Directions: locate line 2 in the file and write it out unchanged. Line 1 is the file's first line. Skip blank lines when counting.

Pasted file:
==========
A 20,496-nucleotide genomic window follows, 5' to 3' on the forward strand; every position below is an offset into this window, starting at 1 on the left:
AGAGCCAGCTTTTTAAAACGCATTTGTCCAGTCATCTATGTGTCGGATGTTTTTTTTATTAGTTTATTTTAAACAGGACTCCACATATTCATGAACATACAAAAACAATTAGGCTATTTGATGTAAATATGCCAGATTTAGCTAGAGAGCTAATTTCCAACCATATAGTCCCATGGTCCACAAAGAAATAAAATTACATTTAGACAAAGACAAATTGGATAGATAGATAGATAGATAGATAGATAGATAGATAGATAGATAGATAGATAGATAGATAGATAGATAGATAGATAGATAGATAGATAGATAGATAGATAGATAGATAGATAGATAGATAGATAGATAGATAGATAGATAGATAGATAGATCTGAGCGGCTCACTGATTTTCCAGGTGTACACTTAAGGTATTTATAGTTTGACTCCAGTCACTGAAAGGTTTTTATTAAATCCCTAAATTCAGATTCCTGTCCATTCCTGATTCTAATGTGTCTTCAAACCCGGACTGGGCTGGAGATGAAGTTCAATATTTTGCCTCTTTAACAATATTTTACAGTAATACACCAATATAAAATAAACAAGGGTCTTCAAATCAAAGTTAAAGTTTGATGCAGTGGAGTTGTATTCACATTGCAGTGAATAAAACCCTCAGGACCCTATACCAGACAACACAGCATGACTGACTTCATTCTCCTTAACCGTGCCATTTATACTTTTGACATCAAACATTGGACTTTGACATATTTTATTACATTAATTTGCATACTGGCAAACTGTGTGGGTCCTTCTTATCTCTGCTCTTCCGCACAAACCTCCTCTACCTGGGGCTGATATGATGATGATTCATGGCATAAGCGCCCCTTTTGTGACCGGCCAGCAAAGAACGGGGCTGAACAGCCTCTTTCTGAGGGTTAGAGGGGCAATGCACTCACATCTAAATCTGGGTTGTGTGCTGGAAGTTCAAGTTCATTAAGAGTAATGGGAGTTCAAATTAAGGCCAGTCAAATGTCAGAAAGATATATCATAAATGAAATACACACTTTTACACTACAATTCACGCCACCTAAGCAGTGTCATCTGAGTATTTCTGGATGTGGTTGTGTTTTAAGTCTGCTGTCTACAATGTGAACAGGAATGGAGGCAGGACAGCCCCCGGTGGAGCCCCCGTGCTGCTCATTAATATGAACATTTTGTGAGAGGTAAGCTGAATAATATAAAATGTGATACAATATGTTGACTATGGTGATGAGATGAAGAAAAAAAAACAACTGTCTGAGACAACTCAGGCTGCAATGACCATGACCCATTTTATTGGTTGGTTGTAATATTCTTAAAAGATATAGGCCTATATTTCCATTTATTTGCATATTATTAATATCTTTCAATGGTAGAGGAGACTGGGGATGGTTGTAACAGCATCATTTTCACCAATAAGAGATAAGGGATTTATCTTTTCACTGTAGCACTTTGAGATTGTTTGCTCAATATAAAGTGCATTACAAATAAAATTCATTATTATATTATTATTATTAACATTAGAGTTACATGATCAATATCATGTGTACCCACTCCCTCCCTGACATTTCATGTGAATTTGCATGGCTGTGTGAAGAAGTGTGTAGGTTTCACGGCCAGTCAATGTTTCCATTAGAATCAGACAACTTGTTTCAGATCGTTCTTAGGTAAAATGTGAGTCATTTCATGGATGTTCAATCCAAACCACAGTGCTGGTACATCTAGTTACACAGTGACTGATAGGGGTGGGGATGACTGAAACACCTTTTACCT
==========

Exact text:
AGAGCCAGCTTTTTAAAACGCATTTGTCCAGTCATCTATGTGTCGGATGTTTTTTTTATTAGTTTATTTTAAACAGGACTCCACATATTCATGAACATACAAAAACAATTAGGCTATTTGATGTAAATATGCCAGATTTAGCTAGAGAGCTAATTTCCAACCATATAGTCCCATGGTCCACAAAGAAATAAAATTACATTTAGACAAAGACAAATTGGATAGATAGATAGATAGATAGATAGATAGATAGATAGATAGATAGATAGATAGATAGATAGATAGATAGATAGATAGATAGATAGATAGATAGATAGATAGATAGATAGATAGATAGATAGATAGATAGATAGATAGATAGATAGATAGATCTGAGCGGCTCACTGATTTTCCAGGTGTACACTTAAGGTATTTATAGTTTGACTCCAGTCACTGAAAGGTTTTTATTAAATCCCTAAATTCAGATTCCTGTCCATTCCTGATTCTAATGTGTCTTCAAACCCGGACTGGGCTGGAGATGAAGTTCAATATTTTGCCTCTTTAACAATATTTTACAGTAATACACCAATATAAAATAAACAAGGGTCTTCAAATCAAAGTTAAAGTTTGATGCAGTGGAGTTGTATTCACATTGCAGTGAATAAAACCCTCAGGACCCTATACCAGACAACACAGCATGACTGACTTCATTCTCCTTAACCGTGCCATTTATACTTTTGACATCAAACATTGGACTTTGACATATTTTATTACATTAATTTGCATACTGGCAAACTGTGTGGGTCCTTCTTATCTCTGCTCTTCCGCACAAACCTCCTCTACCTGGGGCTGATATGATGATGATTCATGGCATAAGCGCCCCTTTTGTGACCGGCCAGCAAAGAACGGGGCTGAACAGCCTCTTTCTGAGGGTTAGAGGGGCAATGCACTCACATCTAAATCTGGGTTGTGTGCTGGAAGTTCAAGTTCATTAAGAGTAATGGGAGTTCAAATTAAGGCCAGTCAAATGTCAGAAAGATATATCATAAATGAAATACACACTTTTACACTACAATTCACGCCACCTAAGCAGTGTCATCTGAGTATTTCTGGATGTGGTTGTGTTTTAAGTCTGCTGTCTACAATGTGAACAGGAATGGAGGCAGGACAGCCCCCGGTGGAGCCCCCGTGCTGCTCATTAATATGAACATTTTGTGAGAGGTAAGCTGAATAATATAAAATGTGATACAATATGTTGACTATGGTGATGAGATGAAGAAAAAAAAACAACTGTCTGAGACAACTCAGGCTGCAATGACCATGACCCATTTTATTGGTTGGTTGTAATATTCTTAAAAGATATAGGCCTATATTTCCATTTATTTGCATATTATTAATATCTTTCAATGGTAGAGGAGACTGGGGATGGTTGTAACAGCATCATTTTCACCAATAAGAGATAAGGGATTTATCTTTTCACTGTAGCACTTTGAGATTGTTTGCTCAATATAAAGTGCATTACAAATAAAATTCATTATTATATTATTATTATTAACATTAGAGTTACATGATCAATATCATGTGTACCCACTCCCTCCCTGACATTTCATGTGAATTTGCATGGCTGTGTGAAGAAGTGTGTAGGTTTCACGGCCAGTCAATGTTTCCATTAGAATCAGACAACTTGTTTCAGATCGTTCTTAGGTAAAATGTGAGTCATTTCATGGATGTTCAATCCAAACCACAGTGCTGGTACATCTAGTTACACAGTGACTGATAGGGGTGGGGATGACTGAAACACCTTTTACCT